Jewish feminists celebrate day the earth shook 25 years ago

NEW YORK — Twenty-five years after 500 Jewish women came together at the first national conference focused on their issues, a smaller group gathered last month to pat themselves on the back.

"The impact of the first conference was seismic. I mean, the earth shook," said Letty Cottin Pogrebin.

Pogrebin was one of about 85 women who met in late February to mark that pivotal event in the history of women in Judaism.

Pogrebin, one of the few at the event who didn't attend the 1973 gathering, said it took her years after the first conference to discover her Jewish feminism.

"I think that the stamps that the organizers have left on the community set a tone of respect, beginning from a place of knowledge and spiritual commitment, rather than on trashing Judaism," said Pogrebin, a co-founder of Ms. magazine.

"We don't want to destroy, we want to be included. We want to be given our dignity as Jewish women."

The conference in 1973 included sessions on: "Jewish Women in Political Life" led by then-lawmakers Bella Abzug and Elizabeth Holtzman; "Women and Spiritual Judaism"; "Women in Israel: Myth and Reality"; "Women in Jewish Education" and "Jewish Women and Halachah."

"Our goal was to begin a Jewish feminist movement," said Doris Gold, who at the time of the 1973 conference was a coordinator for the National Organization for Women.

"This never actually happened," she said, meaning that nothing as institutional as NOW has emerged for Jewish women. "But what did happen is that the 1973 event stimulated an activist spirit among the women who attended, who brought their energies to their various Jewish programs."

Feminist ideas began to enter Jewish discourse. Indeed, there has been loads of talk and tons of print.

The 25th-anniversary event, held at Congregation Habonim in Manhattan, was decorated with numerous published works and other signs of accomplishments of the first conference veterans.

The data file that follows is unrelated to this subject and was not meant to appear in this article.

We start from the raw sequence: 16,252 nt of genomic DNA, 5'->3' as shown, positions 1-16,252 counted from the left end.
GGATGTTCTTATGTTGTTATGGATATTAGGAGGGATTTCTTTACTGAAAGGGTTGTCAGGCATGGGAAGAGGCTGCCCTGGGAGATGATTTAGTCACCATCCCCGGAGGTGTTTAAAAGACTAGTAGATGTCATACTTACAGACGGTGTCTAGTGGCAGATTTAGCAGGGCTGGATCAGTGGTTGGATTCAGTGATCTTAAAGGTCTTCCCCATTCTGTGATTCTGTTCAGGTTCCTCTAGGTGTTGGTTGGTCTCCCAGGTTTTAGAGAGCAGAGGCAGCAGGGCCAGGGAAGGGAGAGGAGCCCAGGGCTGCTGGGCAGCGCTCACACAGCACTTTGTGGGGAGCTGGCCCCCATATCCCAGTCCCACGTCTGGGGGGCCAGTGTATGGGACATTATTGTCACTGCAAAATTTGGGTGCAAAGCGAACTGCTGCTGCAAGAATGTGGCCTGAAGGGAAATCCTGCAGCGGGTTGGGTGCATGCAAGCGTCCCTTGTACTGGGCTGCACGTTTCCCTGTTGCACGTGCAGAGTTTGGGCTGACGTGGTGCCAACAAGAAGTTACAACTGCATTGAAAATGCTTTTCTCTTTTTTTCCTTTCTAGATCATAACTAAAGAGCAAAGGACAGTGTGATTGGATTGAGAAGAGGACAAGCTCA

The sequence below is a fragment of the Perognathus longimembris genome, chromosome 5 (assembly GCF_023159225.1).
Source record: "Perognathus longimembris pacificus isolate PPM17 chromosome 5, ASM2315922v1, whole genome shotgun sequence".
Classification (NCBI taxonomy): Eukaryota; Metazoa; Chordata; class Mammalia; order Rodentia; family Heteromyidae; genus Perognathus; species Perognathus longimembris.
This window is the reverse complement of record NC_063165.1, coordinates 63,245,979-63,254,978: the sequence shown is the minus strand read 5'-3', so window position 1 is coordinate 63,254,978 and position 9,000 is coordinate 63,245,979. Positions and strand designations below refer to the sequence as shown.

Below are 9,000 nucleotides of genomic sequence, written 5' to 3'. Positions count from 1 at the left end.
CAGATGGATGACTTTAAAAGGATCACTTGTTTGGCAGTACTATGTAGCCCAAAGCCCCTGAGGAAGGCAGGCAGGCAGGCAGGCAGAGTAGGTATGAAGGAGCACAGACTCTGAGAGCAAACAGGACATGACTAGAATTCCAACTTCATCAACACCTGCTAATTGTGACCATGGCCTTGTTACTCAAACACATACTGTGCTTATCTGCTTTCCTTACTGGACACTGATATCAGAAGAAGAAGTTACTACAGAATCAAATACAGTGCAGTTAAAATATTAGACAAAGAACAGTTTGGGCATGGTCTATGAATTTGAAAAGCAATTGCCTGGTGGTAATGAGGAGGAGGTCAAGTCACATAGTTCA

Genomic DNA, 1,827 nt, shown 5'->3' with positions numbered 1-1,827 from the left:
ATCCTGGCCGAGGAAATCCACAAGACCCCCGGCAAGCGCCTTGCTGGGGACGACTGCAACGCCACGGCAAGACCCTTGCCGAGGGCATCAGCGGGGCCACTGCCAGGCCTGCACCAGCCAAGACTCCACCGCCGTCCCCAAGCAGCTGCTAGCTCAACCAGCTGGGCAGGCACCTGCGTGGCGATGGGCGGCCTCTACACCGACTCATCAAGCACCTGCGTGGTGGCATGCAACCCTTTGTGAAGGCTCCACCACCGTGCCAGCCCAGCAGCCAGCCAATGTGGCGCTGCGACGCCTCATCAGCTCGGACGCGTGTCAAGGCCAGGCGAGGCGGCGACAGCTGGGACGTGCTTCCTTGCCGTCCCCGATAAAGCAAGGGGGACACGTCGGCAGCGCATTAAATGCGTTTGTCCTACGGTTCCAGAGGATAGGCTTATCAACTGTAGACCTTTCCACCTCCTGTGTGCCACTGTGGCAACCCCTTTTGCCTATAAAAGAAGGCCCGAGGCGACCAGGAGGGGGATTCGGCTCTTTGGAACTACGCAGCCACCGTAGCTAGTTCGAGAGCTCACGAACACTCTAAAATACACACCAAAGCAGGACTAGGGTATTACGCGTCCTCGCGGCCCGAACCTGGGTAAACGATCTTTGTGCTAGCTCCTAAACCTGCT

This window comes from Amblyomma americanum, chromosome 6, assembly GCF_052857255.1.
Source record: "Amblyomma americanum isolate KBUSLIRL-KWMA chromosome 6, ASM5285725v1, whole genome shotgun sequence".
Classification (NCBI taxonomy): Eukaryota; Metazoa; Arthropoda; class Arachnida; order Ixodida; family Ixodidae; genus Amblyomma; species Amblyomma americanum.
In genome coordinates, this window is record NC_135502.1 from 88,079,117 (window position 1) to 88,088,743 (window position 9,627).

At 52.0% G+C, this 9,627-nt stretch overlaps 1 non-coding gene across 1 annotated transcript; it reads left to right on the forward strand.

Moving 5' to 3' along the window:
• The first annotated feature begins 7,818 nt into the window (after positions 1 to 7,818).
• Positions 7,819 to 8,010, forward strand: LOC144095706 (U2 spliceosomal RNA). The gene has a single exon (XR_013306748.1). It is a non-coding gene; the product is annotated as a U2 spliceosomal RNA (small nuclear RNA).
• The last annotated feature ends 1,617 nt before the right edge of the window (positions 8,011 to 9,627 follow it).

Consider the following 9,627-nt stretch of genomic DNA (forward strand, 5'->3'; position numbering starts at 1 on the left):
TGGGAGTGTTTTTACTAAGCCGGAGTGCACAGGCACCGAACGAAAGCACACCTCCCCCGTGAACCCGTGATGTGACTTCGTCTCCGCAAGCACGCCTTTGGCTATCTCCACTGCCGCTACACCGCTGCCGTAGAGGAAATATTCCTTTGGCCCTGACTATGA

The morning session focused on memories of the first conference. The afternoon session was titled "The Future Agenda."

Authors of the most influential books on Jewish women's issues shared the room.

"Women's history tends to become forgotten, marginalized, or trivialized. We wanted to make sure that this would not happen" with the first conference, said Aviva Cantor, organizer of the event and author of "Jewish Women, Jewish Men: The Legacy of Patriarchy in Jewish Life," "The Egalitarian Haggadah" and editor of the "Bibliography on the Jewish Woman: 1900-1985."

Blu Greenberg, who attended both conferences and was a prime organizer of last month's Conference on Feminism and Orthodoxy, said that in 1973, she agreed with the guest rabbis who opposed female rabbinic ordination.

But today she cites the achievement of women's ordination in the Reform, Conservative and Reconstructionist movements as the biggest gain since that time. And she set new goals.

"I think that right now exists the most learned generation of Jewish women in Jewish history," Greenberg said. "This community of learned women will power the engine of ordination in Orthodoxy, because knowledge is the source of leadership and authority in Judaism."